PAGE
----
DEADLY AFFAIRS

Ngong dumpsite threat to health of locals

The research indicated people living close to waste sites show symptoms of respiratory illnesses.

In Summary

• At Ngong dumpsite, resident’s houses are barely 500 meters from the dumpsite

• Wanjiru said sewer waste, which has been directed to the dumpsite, has worsened the situation.

Huge smoke billowing out of the Ngong Dumpsite. Locals residing near are fearing for their lives.
Huge smoke billowing out of the Ngong Dumpsite. Locals residing near are fearing for their lives.
Image: Courtesy

Residents of Ngong town risk contracting diseases from an open dumpsite.

The Star established that waste is discarded into an open dumpsite and some of it is burnt openly.

Ann Wanjiru’s shop is a few metres from the site.

“This dumpsite is a disaster waiting to happen. There was a time when county officials came and said the dumpsite would be moved, but nothing has happened,” she said.

Wanjiru said the smoke from the dumpsite had become an eyesore and a health hazard.

“Many people from this village are dependent on the dumpsite. It would have been nice for the dumpsite to be moved elsewhere,” she said.

Wanjiru said sewer waste, which has been directed to the dumpsite, has worsened the situation.

A research done in 2016 and published in the International Journal of Epidemiology shows the health of those within five kilometres of waste sites is at risk.

The research indicated people living close to waste sites show symptoms of respiratory illnesses.

These were linked to exposure to endotoxins, microorganisms, and aerosols from waste collection and landfills.

 

This is consistent with other studies but the association between living close to landfill sites and cases of lung cancer was a new finding.

Some 242,409 people were enrolled in the cohort from 1996 to 2008.

The authors stressed that further studies need to be completed to confirm this.

At Ngong dumpsite, residents' houses are barely 500 metres from the dumpsite.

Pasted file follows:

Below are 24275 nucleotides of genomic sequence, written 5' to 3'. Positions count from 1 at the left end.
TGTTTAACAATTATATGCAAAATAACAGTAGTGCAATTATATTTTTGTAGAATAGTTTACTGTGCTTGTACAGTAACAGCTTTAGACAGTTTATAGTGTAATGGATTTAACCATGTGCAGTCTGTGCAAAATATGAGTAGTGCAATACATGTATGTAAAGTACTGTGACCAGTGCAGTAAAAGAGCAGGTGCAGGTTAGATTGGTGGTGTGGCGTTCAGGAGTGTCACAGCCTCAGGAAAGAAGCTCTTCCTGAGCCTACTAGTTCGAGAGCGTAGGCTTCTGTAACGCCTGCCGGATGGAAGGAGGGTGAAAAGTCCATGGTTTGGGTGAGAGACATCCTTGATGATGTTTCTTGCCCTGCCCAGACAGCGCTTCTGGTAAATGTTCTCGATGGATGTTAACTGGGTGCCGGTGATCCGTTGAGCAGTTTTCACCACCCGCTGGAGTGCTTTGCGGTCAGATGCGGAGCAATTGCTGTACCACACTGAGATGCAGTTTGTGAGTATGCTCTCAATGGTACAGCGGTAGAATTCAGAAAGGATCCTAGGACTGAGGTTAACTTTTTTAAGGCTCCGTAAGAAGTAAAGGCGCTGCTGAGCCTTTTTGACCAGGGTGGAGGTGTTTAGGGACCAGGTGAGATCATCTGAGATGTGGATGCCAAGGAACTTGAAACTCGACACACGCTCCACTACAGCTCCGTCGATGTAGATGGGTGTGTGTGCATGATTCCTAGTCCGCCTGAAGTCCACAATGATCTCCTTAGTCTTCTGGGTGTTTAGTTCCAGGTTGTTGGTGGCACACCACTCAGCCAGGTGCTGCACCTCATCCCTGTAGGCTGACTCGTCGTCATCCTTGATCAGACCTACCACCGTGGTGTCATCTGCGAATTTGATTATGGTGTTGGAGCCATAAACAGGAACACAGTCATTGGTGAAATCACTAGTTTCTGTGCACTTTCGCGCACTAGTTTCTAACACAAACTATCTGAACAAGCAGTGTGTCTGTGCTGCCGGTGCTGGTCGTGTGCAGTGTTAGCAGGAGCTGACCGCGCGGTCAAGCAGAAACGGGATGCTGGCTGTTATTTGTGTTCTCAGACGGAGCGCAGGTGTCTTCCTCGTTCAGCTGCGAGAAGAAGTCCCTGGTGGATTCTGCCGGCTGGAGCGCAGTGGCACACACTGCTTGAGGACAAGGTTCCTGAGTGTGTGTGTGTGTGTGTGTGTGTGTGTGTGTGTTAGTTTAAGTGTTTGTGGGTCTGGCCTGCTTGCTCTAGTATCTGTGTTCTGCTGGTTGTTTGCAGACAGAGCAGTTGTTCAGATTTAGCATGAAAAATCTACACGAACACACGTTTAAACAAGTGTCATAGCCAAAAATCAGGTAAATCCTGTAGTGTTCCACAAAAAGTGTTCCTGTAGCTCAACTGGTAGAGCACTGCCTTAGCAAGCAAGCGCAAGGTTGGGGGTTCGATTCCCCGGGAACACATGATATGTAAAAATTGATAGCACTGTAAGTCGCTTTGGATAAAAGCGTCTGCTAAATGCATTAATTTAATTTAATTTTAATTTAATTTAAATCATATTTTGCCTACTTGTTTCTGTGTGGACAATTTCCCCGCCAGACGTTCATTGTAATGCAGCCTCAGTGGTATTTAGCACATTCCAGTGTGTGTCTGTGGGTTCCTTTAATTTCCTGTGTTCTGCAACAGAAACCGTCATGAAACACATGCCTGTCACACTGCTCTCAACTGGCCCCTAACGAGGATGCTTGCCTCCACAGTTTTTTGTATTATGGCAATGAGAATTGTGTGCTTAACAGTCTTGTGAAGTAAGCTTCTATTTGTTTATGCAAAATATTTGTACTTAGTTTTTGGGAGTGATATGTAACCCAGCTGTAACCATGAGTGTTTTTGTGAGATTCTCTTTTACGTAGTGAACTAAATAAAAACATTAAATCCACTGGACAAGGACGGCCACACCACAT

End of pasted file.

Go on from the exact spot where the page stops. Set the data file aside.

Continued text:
Schools, churches, shops, among other social amenities, are within the dumpsite.

Beside the dumpsite is what looks like a public cemetery.

The dumpsite is not fenced off.

Previous plans to relocate the dumpsite to Kibiku seemed to have flopped.

The Kibiku landfill had been proposed by authorities as a possible site where waste was to be sorted and recycled.

The Kajiado government had partnered with the Italian Agency for Development Cooperation under the leadership of the Environment Ministry to put up the new facility at an estimated cost of Sh2 billion.

Former Environment PS Charles Sunkuli said that an environmental impact assessment had been done.

The old dumpsite would have been decommissioned before the new 20-acre landfill site developed.

Nothing much has happened.

National Environment Management Authority Director of Environment for Kajiado County Joseph Kopejo said they have continually raised pertinent issues of the dumpsite with the county government.

“The county government is responsible for the dumpsite. The county is working to relocate it and the process has been initiated. It however takes time,” Kopejo told the Star.

Kajiado Environment executive Michael Semera said the county government was aware of the challenge.

“Those burning waste are doing so illegally. We had banned burning,” he said.

Semera said the lack of resources had complicated the relocation of the dumpsite.

Some Sh2.5 billion from World Bank has however been approved.

Semera said lack of funds from the national government had also made matters worse.